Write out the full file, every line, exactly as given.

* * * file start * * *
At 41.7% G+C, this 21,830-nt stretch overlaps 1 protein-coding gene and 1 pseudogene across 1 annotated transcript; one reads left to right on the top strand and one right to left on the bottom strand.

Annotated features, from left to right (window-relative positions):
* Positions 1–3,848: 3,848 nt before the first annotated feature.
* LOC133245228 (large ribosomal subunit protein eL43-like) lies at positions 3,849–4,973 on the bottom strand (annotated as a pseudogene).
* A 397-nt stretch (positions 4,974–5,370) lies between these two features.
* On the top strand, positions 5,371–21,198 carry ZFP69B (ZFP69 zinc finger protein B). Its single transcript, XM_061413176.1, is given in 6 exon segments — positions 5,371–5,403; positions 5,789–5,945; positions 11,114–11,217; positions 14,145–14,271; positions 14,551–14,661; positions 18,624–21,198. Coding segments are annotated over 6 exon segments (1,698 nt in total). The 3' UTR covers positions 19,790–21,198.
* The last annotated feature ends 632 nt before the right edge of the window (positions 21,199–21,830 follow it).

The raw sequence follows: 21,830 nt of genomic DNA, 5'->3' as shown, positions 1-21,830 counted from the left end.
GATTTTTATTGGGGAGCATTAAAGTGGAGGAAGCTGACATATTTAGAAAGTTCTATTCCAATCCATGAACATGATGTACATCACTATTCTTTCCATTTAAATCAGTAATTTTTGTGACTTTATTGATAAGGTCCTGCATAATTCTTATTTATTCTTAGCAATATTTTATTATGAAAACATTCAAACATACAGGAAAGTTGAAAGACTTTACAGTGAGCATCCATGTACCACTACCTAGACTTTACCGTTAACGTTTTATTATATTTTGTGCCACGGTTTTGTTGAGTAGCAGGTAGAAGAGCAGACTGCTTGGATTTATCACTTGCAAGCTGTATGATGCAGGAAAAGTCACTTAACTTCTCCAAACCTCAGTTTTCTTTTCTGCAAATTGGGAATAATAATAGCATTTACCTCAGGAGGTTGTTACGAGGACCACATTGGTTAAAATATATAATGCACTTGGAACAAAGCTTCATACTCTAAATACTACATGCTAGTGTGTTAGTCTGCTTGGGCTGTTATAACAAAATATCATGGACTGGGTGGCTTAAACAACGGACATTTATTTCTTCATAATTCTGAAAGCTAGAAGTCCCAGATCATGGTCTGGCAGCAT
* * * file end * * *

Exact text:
At 41.7% G+C, this 21,830-nt stretch overlaps 1 protein-coding gene and 1 pseudogene across 1 annotated transcript; one reads left to right on the top strand and one right to left on the bottom strand.

Annotated features, from left to right (window-relative positions):
* Positions 1–3,848: 3,848 nt before the first annotated feature.
* LOC133245228 (large ribosomal subunit protein eL43-like) lies at positions 3,849–4,973 on the bottom strand (annotated as a pseudogene).
* A 397-nt stretch (positions 4,974–5,370) lies between these two features.
* On the top strand, positions 5,371–21,198 carry ZFP69B (ZFP69 zinc finger protein B). Its single transcript, XM_061413176.1, is given in 6 exon segments — positions 5,371–5,403; positions 5,789–5,945; positions 11,114–11,217; positions 14,145–14,271; positions 14,551–14,661; positions 18,624–21,198. Coding segments are annotated over 6 exon segments (1,698 nt in total). The 3' UTR covers positions 19,790–21,198.
* The last annotated feature ends 632 nt before the right edge of the window (positions 21,199–21,830 follow it).

The raw sequence follows: 21,830 nt of genomic DNA, 5'->3' as shown, positions 1-21,830 counted from the left end.
GATTTTTATTGGGGAGCATTAAAGTGGAGGAAGCTGACATATTTAGAAAGTTCTATTCCAATCCATGAACATGATGTACATCACTATTCTTTCCATTTAAATCAGTAATTTTTGTGACTTTATTGATAAGGTCCTGCATAATTCTTATTTATTCTTAGCAATATTTTATTATGAAAACATTCAAACATACAGGAAAGTTGAAAGACTTTACAGTGAGCATCCATGTACCACTACCTAGACTTTACCGTTAACGTTTTATTATATTTTGTGCCACGGTTTTGTTGAGTAGCAGGTAGAAGAGCAGACTGCTTGGATTTATCACTTGCAAGCTGTATGATGCAGGAAAAGTCACTTAACTTCTCCAAACCTCAGTTTTCTTTTCTGCAAATTGGGAATAATAATAGCATTTACCTCAGGAGGTTGTTACGAGGACCACATTGGTTAAAATATATAATGCACTTGGAACAAAGCTTCATACTCTAAATACTACATGCTAGTGTGTTAGTCTGCTTGGGCTGTTATAACAAAATATCATGGACTGGGTGGCTTAAACAACGGACATTTATTTCTTCATAATTCTGAAAGCTAGAAGTCCCAGATCATGGTCTGGCAGCAT